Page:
I put a lot of newspaper on the shadow pieces and replaced it every day with dry newspaper.

It was my first time making such a big ceramic work, so naturally some of the parts broke.

The next stage was:
Bisque firing (750ºC )
As it can crack easily up to 300ºC, it was fired with a slow increase in temperature.

Slip coating
I applied a pattern using black slip.
I applied a water repellent to the areas that I did not want to cover with slip.
By doing this I could make a pattern from the parts that were and were not covered with slip.

The work was too big to dip it in glaze, so I used a ladle.

Firing (1220ºC)

If the temperature is raised too high the glaze will become transparent, so I kept the temperature low.

As it was 10 years ago I cannot find many photographs.

The photograph on the left shows the pieces after firing.
All the parts are separate, and I fixed them together afterwards.

The photograph on the right was taken part way through the bonding process.

“During the bonding process, I put sections of iron inside the lower part of the tyre and inside the shadows.
This meant that when they were put together, the bicycle could stand up by itself.”
Excerpt from my portfolio.

The black things you can see sticking out of the bottom of the tyre are the metal parts needed for the bicycle to stand up by itself.
I made it so you cannot see the metal parts joining the shadow and the bicycle, but inside each there are metal joint parts for self-support.
After the pieces were fired, I asked my friend who was majoring in forging to make them for me!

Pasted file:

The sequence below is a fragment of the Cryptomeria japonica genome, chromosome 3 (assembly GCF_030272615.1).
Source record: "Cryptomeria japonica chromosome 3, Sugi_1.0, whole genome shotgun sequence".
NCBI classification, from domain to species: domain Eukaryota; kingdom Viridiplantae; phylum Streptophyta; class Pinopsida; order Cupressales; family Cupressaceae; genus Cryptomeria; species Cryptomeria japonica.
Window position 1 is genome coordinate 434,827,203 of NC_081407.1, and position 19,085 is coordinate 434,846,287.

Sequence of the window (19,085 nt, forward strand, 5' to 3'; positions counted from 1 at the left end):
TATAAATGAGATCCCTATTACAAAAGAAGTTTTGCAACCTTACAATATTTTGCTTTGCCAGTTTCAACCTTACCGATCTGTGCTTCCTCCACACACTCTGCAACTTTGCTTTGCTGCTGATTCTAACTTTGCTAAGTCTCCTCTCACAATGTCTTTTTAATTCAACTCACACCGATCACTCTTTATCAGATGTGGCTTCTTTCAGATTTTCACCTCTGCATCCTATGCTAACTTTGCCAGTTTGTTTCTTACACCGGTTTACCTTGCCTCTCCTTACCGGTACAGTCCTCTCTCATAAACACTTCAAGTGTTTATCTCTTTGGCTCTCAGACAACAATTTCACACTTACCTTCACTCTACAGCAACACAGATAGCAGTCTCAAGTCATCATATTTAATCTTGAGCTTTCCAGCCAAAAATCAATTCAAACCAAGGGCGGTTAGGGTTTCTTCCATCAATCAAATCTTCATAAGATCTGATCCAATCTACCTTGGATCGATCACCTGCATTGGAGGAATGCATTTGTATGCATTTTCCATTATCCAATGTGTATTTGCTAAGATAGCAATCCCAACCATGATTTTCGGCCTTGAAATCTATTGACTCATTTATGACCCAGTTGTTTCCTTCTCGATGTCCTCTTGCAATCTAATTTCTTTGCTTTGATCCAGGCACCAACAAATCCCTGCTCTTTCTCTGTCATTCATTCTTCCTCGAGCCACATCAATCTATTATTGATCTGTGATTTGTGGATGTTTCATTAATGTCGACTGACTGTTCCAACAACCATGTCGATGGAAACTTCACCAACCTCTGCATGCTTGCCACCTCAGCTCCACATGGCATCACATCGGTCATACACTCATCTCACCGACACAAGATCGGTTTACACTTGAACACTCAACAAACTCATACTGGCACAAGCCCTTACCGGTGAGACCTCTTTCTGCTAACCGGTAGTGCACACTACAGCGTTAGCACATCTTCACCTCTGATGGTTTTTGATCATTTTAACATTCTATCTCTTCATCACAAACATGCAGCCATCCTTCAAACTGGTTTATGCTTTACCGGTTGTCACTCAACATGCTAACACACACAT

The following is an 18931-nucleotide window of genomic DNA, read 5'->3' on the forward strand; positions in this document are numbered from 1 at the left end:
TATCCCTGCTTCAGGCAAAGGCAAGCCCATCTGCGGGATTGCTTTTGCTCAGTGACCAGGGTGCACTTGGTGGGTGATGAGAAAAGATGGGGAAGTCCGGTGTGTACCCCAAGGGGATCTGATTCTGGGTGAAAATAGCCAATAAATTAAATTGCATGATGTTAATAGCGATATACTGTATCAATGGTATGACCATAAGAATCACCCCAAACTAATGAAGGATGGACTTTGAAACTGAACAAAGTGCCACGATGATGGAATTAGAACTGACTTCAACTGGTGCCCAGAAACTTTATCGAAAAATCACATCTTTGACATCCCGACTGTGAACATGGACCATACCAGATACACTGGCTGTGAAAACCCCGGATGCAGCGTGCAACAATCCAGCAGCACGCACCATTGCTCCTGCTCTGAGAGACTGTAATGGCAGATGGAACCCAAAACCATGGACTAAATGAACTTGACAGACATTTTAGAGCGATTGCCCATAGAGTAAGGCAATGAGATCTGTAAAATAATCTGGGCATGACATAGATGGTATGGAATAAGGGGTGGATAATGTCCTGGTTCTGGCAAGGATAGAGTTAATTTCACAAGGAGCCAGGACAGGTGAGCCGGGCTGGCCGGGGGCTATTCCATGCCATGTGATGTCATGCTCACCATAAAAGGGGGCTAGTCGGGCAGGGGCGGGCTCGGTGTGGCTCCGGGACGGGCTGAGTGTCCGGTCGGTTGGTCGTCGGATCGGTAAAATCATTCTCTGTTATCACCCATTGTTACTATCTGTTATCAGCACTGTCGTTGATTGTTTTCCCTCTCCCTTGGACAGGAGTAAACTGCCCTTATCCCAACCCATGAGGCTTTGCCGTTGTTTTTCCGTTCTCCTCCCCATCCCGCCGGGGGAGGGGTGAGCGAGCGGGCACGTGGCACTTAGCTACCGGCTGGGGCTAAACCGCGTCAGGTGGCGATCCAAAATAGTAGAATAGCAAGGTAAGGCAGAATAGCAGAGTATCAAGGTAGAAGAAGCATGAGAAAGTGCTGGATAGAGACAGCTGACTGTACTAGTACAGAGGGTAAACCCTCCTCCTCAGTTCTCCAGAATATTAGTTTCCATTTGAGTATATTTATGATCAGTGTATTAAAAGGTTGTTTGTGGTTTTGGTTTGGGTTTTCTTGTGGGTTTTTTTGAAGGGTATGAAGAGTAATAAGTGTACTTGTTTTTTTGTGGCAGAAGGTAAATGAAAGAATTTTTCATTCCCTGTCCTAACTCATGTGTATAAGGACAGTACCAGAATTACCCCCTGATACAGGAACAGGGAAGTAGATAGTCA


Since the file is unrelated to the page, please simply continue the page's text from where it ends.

As they were made very sturdily, the bicycle body is unlikely to wobble.

Unfortunately I could not find any photographs of the metal parts.

The photograph above was taken during the final stages of assembly, when I was attaching the basket.
I glued the parts together in sections so that they could be separated easily for moving or storage.

“The bicycle can be separated into parts. In total it is divided into 70 parts, with each part small enough to be carried by hand.”
Excerpt from my portfolio.

Yes that’s right. There were a lot of parts.

Finally it was completed!

It took 7 months to be completed, but when it was finally done I felt a big sense of accomplishment.

Even now, I haven’t made another ceramic work of this size.
Sometime in the near future, I would like to try and make a ceramic bicycle again.

This is a seminar for the ceramics majors which took place just before the graduation project exhibition.

After the work was completed, I summarised it like this.

“Since I worked a lot on planning, I could complete the actual work in quite a short period of time.
I will be able to use the techniques that I learned in future works, such as making pieces from clay slabs, and dividing a piece into sections.
However I regret concentrating too much on the construction, and not reconsidering the composition of the work.
For example, I think I could have represented the shadow in a more abstract way, and omitted the actual shadow completely.